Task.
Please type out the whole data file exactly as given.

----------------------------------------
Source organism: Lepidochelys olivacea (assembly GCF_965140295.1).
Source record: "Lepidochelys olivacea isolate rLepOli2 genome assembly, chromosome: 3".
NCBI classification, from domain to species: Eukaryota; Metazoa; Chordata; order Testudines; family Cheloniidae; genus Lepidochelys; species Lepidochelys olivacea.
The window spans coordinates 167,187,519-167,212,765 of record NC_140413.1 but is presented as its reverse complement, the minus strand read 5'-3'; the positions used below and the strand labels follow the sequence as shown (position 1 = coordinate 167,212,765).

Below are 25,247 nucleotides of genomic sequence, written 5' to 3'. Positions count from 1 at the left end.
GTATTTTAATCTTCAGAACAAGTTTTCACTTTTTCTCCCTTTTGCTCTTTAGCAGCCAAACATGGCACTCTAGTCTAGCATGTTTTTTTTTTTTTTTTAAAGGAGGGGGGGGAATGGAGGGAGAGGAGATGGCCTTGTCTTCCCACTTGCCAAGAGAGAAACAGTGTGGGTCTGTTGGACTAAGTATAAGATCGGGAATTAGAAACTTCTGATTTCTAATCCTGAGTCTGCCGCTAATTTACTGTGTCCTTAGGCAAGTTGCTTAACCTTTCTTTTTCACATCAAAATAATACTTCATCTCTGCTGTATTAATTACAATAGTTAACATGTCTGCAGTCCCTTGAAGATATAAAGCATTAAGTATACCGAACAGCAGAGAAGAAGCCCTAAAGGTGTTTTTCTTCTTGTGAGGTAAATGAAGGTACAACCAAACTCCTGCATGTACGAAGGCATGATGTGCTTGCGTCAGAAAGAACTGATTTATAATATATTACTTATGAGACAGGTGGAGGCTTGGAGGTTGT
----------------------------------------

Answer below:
Source organism: Lepidochelys olivacea (assembly GCF_965140295.1).
Source record: "Lepidochelys olivacea isolate rLepOli2 genome assembly, chromosome: 3".
NCBI classification, from domain to species: Eukaryota; Metazoa; Chordata; order Testudines; family Cheloniidae; genus Lepidochelys; species Lepidochelys olivacea.
The window spans coordinates 167,187,519-167,212,765 of record NC_140413.1 but is presented as its reverse complement, the minus strand read 5'-3'; the positions used below and the strand labels follow the sequence as shown (position 1 = coordinate 167,212,765).

Below are 25,247 nucleotides of genomic sequence, written 5' to 3'. Positions count from 1 at the left end.
GTATTTTAATCTTCAGAACAAGTTTTCACTTTTTCTCCCTTTTGCTCTTTAGCAGCCAAACATGGCACTCTAGTCTAGCATGTTTTTTTTTTTTTTTTAAAGGAGGGGGGGGAATGGAGGGAGAGGAGATGGCCTTGTCTTCCCACTTGCCAAGAGAGAAACAGTGTGGGTCTGTTGGACTAAGTATAAGATCGGGAATTAGAAACTTCTGATTTCTAATCCTGAGTCTGCCGCTAATTTACTGTGTCCTTAGGCAAGTTGCTTAACCTTTCTTTTTCACATCAAAATAATACTTCATCTCTGCTGTATTAATTACAATAGTTAACATGTCTGCAGTCCCTTGAAGATATAAAGCATTAAGTATACCGAACAGCAGAGAAGAAGCCCTAAAGGTGTTTTTCTTCTTGTGAGGTAAATGAAGGTACAACCAAACTCCTGCATGTACGAAGGCATGATGTGCTTGCGTCAGAAAGAACTGATTTATAATATATTACTTATGAGACAGGTGGAGGCTTGGAGGTTGT